Some specific interviews such as the entrance interview into the NUS School of Dentistry require a dexterity test, designed to see how you fair with working with your hands. You are usually required to take on a few art and craft like tasks within a specific period of time for e.g. bending a wire to create a 3D structure with specific dimensions.

Multiple Mini Interviews (MMI)

This is an interview format commonly used by medical, dental, pharmacy and veterinary schools round the world. It is essentially a timed circuit where the circuit consists of multiple stations - usually between 8 to 10 stations in total. You will have approximately 6 to 8 minutes per station.

The idea behind the MMI is to allow for short, independent assessments of the candidate, particularly in non-cognitive areas such as soft skills. The actual set up of the circuit will largely follow the key objectives of the institution such as ethics, professionalism, ability to connect, empathy and more.

Some of the stations may include role playing, some are interview based stations and you may also have some scenario based stations. Each station usually has 1 or 2 interviewers at the station.

The MMI is designed to provide recruiting schools and companies with a structured method of doing a holistic analysis of the candidate - replicating certain real world scenarios and testing beyond traditional grades and traditional questions. The MMI allows universities and companies to sieve out candidates who prepared for the interview solely by regurgitating the ideal answers.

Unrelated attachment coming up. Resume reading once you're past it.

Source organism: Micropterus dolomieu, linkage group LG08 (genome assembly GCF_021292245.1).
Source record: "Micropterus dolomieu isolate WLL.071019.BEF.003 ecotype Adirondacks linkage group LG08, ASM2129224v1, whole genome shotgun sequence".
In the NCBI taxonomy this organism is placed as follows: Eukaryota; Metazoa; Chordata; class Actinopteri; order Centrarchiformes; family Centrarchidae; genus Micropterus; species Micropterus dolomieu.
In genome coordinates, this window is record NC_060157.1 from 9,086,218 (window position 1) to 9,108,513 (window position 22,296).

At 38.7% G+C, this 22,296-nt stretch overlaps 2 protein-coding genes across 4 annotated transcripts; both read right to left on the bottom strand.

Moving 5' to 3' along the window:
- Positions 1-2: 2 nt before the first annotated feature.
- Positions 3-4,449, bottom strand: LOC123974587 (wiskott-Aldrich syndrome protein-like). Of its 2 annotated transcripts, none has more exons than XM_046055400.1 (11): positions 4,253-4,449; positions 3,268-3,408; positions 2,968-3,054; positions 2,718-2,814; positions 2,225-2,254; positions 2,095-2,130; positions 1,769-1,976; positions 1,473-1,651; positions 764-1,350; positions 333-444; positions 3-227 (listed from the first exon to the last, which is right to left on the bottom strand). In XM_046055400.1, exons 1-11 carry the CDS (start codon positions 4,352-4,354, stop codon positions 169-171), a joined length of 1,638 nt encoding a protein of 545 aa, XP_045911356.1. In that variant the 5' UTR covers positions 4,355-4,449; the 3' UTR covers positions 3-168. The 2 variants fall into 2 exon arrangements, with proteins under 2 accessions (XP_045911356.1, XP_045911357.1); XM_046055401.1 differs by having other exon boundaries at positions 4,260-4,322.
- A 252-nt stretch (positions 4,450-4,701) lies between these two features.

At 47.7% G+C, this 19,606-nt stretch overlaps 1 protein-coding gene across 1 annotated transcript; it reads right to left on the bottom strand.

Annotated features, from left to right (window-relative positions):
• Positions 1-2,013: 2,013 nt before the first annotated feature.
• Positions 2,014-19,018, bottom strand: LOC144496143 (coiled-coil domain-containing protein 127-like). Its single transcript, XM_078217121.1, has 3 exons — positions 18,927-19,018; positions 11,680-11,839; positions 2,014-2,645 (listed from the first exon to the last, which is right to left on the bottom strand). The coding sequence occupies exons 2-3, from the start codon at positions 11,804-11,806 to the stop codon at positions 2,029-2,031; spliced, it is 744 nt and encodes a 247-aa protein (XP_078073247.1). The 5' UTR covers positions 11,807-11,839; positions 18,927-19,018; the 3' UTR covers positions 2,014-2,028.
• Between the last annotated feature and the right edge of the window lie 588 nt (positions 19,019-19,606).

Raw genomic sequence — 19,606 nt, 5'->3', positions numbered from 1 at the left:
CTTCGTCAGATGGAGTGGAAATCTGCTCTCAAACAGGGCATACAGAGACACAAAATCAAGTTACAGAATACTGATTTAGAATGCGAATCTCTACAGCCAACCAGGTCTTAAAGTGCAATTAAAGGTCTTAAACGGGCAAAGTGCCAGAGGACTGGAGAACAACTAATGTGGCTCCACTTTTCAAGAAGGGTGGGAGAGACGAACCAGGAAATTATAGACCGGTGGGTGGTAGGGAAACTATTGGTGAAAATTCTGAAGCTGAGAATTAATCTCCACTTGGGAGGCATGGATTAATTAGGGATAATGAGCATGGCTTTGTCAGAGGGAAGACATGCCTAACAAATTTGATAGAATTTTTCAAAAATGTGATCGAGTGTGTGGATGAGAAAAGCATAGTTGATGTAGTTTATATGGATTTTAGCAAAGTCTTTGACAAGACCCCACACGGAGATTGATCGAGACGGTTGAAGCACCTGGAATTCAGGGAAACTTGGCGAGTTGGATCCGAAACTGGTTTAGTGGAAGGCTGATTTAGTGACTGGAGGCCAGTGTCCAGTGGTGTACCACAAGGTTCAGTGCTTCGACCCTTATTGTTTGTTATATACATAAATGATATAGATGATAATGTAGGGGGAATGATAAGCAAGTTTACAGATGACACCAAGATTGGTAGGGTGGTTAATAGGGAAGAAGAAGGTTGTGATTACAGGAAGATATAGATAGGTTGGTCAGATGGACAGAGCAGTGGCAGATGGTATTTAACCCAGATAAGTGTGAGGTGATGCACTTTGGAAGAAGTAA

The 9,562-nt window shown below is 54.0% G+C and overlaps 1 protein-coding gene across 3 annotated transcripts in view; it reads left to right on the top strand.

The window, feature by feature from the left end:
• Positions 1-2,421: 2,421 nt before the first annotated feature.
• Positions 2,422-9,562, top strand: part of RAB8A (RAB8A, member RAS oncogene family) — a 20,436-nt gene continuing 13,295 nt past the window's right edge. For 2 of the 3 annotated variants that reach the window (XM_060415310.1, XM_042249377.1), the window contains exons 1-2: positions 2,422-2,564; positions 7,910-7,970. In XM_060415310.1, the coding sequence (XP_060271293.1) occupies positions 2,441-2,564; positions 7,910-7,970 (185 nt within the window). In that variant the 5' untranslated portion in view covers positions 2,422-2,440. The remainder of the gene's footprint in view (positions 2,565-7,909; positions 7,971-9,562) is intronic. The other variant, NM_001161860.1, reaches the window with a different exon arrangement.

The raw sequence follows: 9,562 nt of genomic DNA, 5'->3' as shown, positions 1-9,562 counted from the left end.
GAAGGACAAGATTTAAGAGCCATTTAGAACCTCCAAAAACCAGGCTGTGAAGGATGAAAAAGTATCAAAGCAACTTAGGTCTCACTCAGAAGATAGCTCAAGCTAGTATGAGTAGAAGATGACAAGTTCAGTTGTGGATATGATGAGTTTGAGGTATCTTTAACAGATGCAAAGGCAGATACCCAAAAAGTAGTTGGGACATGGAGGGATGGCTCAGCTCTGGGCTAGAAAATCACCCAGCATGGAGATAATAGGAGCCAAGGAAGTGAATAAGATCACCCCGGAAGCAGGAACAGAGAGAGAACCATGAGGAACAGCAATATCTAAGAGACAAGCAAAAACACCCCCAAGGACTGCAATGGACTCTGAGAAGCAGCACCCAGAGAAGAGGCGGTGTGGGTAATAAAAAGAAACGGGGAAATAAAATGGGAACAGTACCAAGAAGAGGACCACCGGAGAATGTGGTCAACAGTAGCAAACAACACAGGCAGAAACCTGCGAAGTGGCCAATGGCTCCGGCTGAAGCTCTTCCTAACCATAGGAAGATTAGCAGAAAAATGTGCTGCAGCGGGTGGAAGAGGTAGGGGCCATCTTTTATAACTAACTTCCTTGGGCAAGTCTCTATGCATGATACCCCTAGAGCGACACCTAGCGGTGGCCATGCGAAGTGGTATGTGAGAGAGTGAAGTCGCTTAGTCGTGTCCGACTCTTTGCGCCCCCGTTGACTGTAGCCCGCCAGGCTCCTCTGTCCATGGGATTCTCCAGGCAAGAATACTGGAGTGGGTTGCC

From an interviewee's perspective, the MMI does have some challenges. Students face the challenge of resetting their minds every 6 to 8 minutes and recalibrating their momentum. Role playing and scenario discussions also tap into the ability to stay calm and understand the true objective of the station in order to do well.

This type of interview brings forth a new dimension to preparing for your interviews. At Discovering Potential, our speciality in using personality based techniques and neuro linguistic programming has helped many of our clients do well in the MMI. We have always believed that mindset and personality is the starting point of good interview skills and this is particularly important in the MMI format as it allows you to speak and think in a way that is most natural to you.

These are the key types of interview formats that are being used. Most are familiar to everyone, but there are nuances about each format that makes a difference to how you prepare and excel during the interview.

Written by: Siew Ling Hwang, Founder and Principal Interview Coach, Discovering Potential

Ms Siew Ling Hwang, has extensive experience providing interview skills training to candidates for various industries and schools. She specialises in conducting 1-on-1 training for those seeking to improve their interview skills for school interviews and job interviews. She is also a Certified Practitioner of Neuro Linguistic Programming (NLP) and NLP Coaching, as well as a Certified Advanced Behavioural Analyst. Her unique skillset in combining real world practices, NLP Coaching techniques and personality and behavioural expertise provides clients with an effective session to achieve real improvements that are suited to their own natural personalities.